The filtrate from the first filtration was evaporated to 100 ml and refrigerated for several hours. Filtration of the resulting solid, rinsing on the filter with carbon tetrachloride, and drying yielded another 23.80 g of crude 1-chloro-2,6-bis(bromomethyl)naphthalene melting at 120°-128° C. Recrystallization of the combined products from chloroform raised the melting point to 131°-133° C.

Anal. Calcd. for C12 H9 Br2 Cl: C, 41.36; H, 2.60; Br, 45.87; Cl, 10.18. Found: C, 40.28; H, 2.51; Br, 46.96; Cl, 10.53. 40.22; H, 2.52; Br, 46.79; Cl, 10.52

The procedure of Example 4, Part A, was repeated except that the above material was substituted for α,α'-dibromo-p,p'-xylene. The diol obtained was 1-chloro-2,6-bis(3-hydroxy-2,2-dimethylpropyl)naphthalene (m.p. = 144°-145.5° C).

When this diol is substituted for 1,4-bis(3-hydroxy-2,2-dimethylpropyl)benzene in the procedure of Part B, the dibasic acid obtained is 4,4'-[1-chloro-2,6-naphthalenebis(2,2-dimethyl-3,1-propanediyl)(oxycarbony l)]bis(benzoic acid).

Part S ##STR34##

When the dibasic acid obtained in Part R is used in the procedure of Example 4, Part C, the ordered polyester obtained is poly[oxycarbonyl(1,4-phenylene)carbonyloxy(2,2-dimethyl-1,3-propanediyl)(1 -chloro-2,6-naphthalene)diyl(2,2-dimethyl-1,3-propanediyl)oxycarbonyl(1,4-p henylene)carbonyloxy(1,4-phenylene)].

Part T ##STR35##

In a 250-ml flask equipped with a reflux condenser capped with a nitrogen T-tube was placed 12.10 g of 1,5-dichloro-2,6-dimethylnaphthalene, 20 g of N-bromosuccinimide, 0.10 g of benzoyl peroxide, 120 ml of carbon tetrachloride and a few boiling chips. The mixture was refluxed for 3 hours and cooled to room temperature. After 0.20 g of α,α'-azobis(isobutyronitrile) was added, refluxing was continued for 161/2 hours. After the mixture had cooled to room temperature, the precipitated solid was filtered, rinsed on the filter with carbon tetrachloride and dried. Stirring of this solid for 21/2 hours with 400 ml of water, followed by filtration and drying of the solid on the filter, gave 14.03 g of crude 1,5-dichloro-2,6-bis(bromomethyl)naphthalene melting at 219°-221° C. Recrystallization from refluxing toluene raised the melting point to 221°-222.5° C.

Anal. Calcd. for C12 H8 Br2 Cl2 : C, 37.64; H, 2.10; Br, 41.74; Cl, 18.52. Found: C, 38.11; H, 2,27; Br, 42.40; Cl, 18.04. C, 38.10; H, 2.21; Br, 42.24; Cl, 18.12

The procedure of Example 4, Part A, was repeated except that the above material was substituted for α,α'-dibromo-p,p'-xylene. The diol obtained was 1,5-dichloro-2,6-bis(3-hydroxy-2,2-dimethylpropyl)naphthalene (m.p. = 2133/4°-2143/4° C, from alcohol).

Anal. Calcd. for C20 H26 Cl2 O2 : C, 65.04; H, 7.10; Cl, 19.20. Found: C, 65.31; H, 7.14; Cl, 18.91. C, 64.85; H, 7.16; Cl, 18.99; C, 64.95; H; 7.28

The infrared spectrum (KBr) contained an OH stretch band at 3.00 μ.

When this diol is substituted for 1,4-bis(3-hydroxy-2,2-dimethylpropyl)benzene in the procedure of Example 4, Part B, the dibasic acid obtained is 4,4'-[1,5-dichloro-2,6-naphthalenebis(2,2-dimethyl-3,1-propanediyl)-(oxyca rbonyl)]bis(benzoic acid).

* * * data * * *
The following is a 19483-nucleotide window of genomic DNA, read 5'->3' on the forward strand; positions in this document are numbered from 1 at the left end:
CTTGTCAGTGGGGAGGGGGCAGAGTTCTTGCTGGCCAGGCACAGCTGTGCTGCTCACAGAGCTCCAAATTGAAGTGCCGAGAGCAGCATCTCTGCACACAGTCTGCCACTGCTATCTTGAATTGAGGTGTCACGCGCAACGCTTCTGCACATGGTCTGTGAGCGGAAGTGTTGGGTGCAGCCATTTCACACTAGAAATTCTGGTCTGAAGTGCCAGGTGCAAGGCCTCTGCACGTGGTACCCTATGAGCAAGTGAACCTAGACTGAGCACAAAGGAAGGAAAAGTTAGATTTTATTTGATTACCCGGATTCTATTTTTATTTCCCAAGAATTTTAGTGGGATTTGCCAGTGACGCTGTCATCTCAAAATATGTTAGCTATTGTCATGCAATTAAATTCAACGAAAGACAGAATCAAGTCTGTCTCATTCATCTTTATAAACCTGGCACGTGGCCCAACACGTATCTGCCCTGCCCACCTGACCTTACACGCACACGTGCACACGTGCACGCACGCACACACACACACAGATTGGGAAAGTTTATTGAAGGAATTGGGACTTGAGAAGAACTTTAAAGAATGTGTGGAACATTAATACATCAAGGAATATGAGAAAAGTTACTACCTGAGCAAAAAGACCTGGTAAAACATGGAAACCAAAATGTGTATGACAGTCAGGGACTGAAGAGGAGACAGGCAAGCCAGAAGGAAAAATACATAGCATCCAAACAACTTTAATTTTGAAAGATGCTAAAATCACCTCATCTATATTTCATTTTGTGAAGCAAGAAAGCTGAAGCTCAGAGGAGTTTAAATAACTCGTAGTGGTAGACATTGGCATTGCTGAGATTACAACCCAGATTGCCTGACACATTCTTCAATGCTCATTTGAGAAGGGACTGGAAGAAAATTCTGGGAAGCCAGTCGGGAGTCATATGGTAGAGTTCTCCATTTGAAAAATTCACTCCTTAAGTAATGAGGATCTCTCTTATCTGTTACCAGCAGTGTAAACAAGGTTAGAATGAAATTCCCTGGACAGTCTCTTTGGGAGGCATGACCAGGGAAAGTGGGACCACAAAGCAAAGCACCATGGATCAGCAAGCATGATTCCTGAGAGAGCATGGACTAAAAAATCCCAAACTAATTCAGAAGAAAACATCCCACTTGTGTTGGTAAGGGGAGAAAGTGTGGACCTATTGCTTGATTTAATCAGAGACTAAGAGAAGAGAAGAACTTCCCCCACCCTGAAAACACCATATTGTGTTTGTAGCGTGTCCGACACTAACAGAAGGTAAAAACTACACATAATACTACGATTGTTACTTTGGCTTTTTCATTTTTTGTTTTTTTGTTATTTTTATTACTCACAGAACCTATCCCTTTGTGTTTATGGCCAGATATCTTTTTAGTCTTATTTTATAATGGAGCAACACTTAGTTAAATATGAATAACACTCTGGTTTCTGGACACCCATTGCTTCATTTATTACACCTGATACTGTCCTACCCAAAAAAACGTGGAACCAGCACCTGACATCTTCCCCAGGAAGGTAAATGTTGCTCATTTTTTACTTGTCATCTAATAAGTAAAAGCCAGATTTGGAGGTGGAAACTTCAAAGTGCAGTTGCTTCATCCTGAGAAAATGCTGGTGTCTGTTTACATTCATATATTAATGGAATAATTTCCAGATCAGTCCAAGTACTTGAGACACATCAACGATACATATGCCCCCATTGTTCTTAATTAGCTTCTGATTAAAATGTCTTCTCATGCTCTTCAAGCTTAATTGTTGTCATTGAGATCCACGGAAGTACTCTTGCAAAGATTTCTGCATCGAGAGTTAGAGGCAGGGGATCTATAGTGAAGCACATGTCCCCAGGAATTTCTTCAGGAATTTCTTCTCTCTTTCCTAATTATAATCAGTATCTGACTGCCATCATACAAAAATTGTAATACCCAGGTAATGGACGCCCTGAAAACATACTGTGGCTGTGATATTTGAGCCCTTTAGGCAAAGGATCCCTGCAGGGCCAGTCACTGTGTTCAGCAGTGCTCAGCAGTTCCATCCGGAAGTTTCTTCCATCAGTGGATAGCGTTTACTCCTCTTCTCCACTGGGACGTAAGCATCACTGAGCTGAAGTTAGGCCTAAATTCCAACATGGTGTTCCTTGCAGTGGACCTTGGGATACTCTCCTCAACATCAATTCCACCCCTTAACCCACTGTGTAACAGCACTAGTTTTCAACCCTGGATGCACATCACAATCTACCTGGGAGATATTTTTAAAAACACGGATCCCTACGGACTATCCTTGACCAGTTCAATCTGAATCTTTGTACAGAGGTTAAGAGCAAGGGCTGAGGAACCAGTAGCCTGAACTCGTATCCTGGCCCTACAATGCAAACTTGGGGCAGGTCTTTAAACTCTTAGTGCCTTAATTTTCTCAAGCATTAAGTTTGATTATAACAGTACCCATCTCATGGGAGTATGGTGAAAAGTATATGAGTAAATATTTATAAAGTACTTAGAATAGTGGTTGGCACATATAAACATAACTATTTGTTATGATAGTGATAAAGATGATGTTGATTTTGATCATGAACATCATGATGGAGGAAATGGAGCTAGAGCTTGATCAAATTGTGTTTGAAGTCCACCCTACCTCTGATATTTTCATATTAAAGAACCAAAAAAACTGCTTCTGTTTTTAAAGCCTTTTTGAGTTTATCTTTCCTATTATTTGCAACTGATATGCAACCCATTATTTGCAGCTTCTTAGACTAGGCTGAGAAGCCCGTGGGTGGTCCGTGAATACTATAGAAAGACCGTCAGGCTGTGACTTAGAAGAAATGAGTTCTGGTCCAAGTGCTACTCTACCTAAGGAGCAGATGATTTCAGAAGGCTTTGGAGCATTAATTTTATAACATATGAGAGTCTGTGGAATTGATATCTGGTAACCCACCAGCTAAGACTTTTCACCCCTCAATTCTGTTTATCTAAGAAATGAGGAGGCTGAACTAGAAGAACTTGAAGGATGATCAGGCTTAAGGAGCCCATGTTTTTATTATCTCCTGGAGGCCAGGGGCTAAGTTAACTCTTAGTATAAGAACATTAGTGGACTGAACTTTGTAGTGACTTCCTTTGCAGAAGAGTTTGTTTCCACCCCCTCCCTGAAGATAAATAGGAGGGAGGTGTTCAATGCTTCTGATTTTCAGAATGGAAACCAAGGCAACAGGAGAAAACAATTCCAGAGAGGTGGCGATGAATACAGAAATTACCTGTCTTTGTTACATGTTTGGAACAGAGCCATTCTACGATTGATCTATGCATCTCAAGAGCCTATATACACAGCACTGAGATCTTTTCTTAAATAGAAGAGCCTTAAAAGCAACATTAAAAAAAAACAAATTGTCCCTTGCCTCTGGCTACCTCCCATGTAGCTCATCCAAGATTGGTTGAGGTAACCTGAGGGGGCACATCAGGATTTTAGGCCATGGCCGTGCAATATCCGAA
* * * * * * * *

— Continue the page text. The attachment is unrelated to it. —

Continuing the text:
Part U ##STR36##

When the dibasic acid obtained in Part T is used in the procedure of Example 4, Part C, the ordered polyester obtained is poly[oxycarbonyl(1,4-phenylene)carbonyloxy(2,2-dimethyl-1,3-propanediyl)(1 ,5-dichloro-2,6-naphthalene)diyl(2,2-dimethyl-1,3-propanediyl)oxycarbonyl(1 ,4-phenylene)-carbonyloxy(1,4-phenylene)].

EXAMPLE 5

Part A ##STR37##

To a glass reactor with a nitrogen bleed and a sidearm was added 21.00 g (0.0525 M) of the diacid from Example 4, Part C, and 11.193 g (0.0538 M) of methylhydroquinone diacetate. The resulting mixture was heated as in Example 2, Part A. The resulting poly[oxycarbonyl(1,4-phenylene)carbonyloxy(2,2-dimethyl-1,3-propanediyl)(1 ,4-phenylene)(2,2-dimethyl-1,3-propanediyl)oxycarbonyl(1,4-phenylene)carbon yloxy(2-methyl-1,4-phenylene)] had a PMT of approximately 400° C, an inherent viscosity of 0.62 and showed low crystallinity by X-ray diffraction.

Part B

Polymer from Part A was spun at a spinneret temperature of 370° C and the fiber was wound up at 250 yd/min. The fiber could not be drawn and after being heated at 250° C for 18 hours under a nitrogen atmosphere, had an orientation angle of 21°, was of medium crystallinity, had a T/E/Mi at room temperature of 6.5/2.1/302 and a T/E/Mi at 150° C of 5.2/2/240.

EXAMPLE 6

##STR38##

To a glass reactor with a nitrogen bleed and a sidearm was added 2.550 g (0.005 M) of the diacid from Part C of Example 4 and 1.211 g (0.0053 M) of chlorohydroquinone diacetate. The resulting mixture was heated under a nitrogen atmosphere for 18 hours at 242° C, for 2 hours at 275° C, and for 2 hours at 305° C, followed by 2 hours at 305° C at 0.01 mm. The resulting poly[oxycarbonyl(1,4-phenylene)carbonyloxy(2,2-dimethyl-1,3-propanediyl)(1 ,4-phenylene(2,2-dimethyl-1,3-propanediyl)oxycarbonyl(1,4-phenylene)carbony loxy(2-chloro-1,4-phenylene)] had a PMT >400° C and was insoluble in a 40/60 weight mixture of 1,1,2,2-tetrachloroethane and phenol.

All the polymers in the preceding Examples had values of n in excess of 10.